He's really nice so far. We're sitting in a Des Moines diner called Louie's and talking about our families. A sweet smile dominates his face as he recalls traveling to neighboring farms with his father when he was younger. His dad sold agricultural equipment, and that's what he wants to do too. It's a cute story. I let my guard down.
I see absolutely no point for a gun to be in our home, while my partner believes our son gives him more reason than ever before to have a weapon at his disposal. A gun will remain, but locked up and far from a toddler's reach.
His time in the Navy is why he believes in defense spending. But, more important, I have learned to set aside my need to be right, or appear right, or have someone tell me I'm right. His frustrated sighs when he concedes a point is far more comforting to me than declarations of solidarity. We're both human beings of value, and that value doesn't diminish just because we don't constantly agree with each other.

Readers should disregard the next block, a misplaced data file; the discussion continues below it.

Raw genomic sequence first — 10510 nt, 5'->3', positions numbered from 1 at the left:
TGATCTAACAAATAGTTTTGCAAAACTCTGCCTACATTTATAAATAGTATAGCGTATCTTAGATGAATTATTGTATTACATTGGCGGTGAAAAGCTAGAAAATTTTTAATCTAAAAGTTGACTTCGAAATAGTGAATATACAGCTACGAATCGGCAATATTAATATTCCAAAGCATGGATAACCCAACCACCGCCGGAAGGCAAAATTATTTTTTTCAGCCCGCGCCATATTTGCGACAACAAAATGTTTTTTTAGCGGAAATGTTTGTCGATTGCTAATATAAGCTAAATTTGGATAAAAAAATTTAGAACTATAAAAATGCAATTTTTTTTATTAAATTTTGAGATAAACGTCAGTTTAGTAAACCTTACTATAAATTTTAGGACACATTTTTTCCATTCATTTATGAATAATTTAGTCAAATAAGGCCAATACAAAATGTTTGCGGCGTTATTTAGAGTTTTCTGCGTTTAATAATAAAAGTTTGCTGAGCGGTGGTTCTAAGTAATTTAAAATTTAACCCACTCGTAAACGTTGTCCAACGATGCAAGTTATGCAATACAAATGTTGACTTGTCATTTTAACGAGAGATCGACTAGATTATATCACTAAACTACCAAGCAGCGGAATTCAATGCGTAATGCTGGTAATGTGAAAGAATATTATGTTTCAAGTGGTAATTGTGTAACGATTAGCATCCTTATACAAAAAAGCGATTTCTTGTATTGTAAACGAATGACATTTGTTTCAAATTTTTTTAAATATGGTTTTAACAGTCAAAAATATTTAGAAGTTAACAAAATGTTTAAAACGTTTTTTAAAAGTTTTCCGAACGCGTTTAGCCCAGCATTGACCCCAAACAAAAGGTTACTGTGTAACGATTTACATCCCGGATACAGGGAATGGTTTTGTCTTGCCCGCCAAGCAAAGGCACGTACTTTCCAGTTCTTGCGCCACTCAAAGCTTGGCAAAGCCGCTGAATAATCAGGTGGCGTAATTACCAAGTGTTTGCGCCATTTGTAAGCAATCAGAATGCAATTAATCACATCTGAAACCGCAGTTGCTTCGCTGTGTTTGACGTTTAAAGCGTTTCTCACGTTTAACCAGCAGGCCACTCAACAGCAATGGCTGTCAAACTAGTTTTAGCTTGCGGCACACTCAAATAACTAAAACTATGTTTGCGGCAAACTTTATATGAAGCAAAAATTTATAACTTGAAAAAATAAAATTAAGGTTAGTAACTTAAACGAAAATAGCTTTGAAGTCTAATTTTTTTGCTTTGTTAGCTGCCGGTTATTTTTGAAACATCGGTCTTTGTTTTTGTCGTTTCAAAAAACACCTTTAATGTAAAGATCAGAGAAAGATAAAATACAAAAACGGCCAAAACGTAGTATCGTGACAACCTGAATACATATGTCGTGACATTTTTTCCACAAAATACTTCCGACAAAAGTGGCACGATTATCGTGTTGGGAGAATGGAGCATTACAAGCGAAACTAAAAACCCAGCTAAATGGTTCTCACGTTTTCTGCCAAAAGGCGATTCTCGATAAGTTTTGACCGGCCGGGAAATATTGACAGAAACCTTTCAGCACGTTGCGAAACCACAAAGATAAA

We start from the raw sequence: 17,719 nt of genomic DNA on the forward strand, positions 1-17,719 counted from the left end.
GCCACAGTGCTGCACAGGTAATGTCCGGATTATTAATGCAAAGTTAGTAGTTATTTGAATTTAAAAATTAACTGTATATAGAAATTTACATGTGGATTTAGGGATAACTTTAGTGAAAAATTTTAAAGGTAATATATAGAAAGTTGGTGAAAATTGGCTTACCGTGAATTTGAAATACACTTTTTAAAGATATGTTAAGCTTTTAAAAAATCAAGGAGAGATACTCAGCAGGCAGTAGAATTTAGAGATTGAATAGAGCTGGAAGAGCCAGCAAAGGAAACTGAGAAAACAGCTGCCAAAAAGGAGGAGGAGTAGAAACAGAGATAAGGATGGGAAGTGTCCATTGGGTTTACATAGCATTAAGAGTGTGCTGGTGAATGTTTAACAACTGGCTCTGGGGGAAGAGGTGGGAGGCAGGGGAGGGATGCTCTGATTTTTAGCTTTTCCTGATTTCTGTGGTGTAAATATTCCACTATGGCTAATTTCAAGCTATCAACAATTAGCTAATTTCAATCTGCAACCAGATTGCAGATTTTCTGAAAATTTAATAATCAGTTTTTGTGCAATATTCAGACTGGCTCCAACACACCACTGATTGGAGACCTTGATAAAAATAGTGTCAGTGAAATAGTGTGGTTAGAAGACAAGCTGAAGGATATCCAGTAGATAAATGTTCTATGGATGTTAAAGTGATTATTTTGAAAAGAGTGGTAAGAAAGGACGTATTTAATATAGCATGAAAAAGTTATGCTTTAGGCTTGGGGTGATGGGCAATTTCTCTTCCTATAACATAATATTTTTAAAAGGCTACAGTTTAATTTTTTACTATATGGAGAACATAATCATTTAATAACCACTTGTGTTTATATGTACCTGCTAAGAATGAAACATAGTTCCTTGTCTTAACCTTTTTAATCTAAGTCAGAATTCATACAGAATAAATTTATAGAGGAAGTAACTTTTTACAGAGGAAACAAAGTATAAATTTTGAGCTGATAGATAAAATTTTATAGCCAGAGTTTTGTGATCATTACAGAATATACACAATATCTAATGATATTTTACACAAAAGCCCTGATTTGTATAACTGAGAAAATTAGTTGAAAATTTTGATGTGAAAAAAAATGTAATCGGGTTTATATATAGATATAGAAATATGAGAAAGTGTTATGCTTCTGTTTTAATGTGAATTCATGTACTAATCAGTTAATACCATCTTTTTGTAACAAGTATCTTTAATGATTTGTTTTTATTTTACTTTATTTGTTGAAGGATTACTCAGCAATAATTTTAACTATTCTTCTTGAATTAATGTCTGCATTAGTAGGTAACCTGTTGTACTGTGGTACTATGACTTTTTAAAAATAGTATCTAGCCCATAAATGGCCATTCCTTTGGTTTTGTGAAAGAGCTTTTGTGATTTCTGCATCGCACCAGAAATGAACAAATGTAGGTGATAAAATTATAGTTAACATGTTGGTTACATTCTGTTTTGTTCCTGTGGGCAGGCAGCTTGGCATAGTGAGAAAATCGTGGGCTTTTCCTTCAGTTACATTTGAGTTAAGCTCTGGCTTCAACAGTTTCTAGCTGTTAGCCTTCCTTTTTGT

I am more informed, more patient, and, because I see bits and pieces of my partner in every Republican I end up debating, I'm more than willing to listen to someone I fervently disagree with. Now, as the most contentious and bizarre presidential election in recent memory unfolds, passionate debates fill our house.
I love my partner. I love his beard when it tickles my collarbone. I love his shoulders when they push against his shirt as he picks up our son. And I love him when we argue about politics, because it makes us better people, together and apart.
We both believe in raising children as a unit. We both believe in exposing our children to a Catholic upbringing we're both Catholic. Where we differ: he believes in a small government and he believes that corporations are the key to creating new jobs via Bush tax cuts.
I am hugely against Prop 8. I believe gay people deserve equal rights. Just because someone decides to stick their penis in another man instead of a woman doesn't automatically deny them constitutional rights.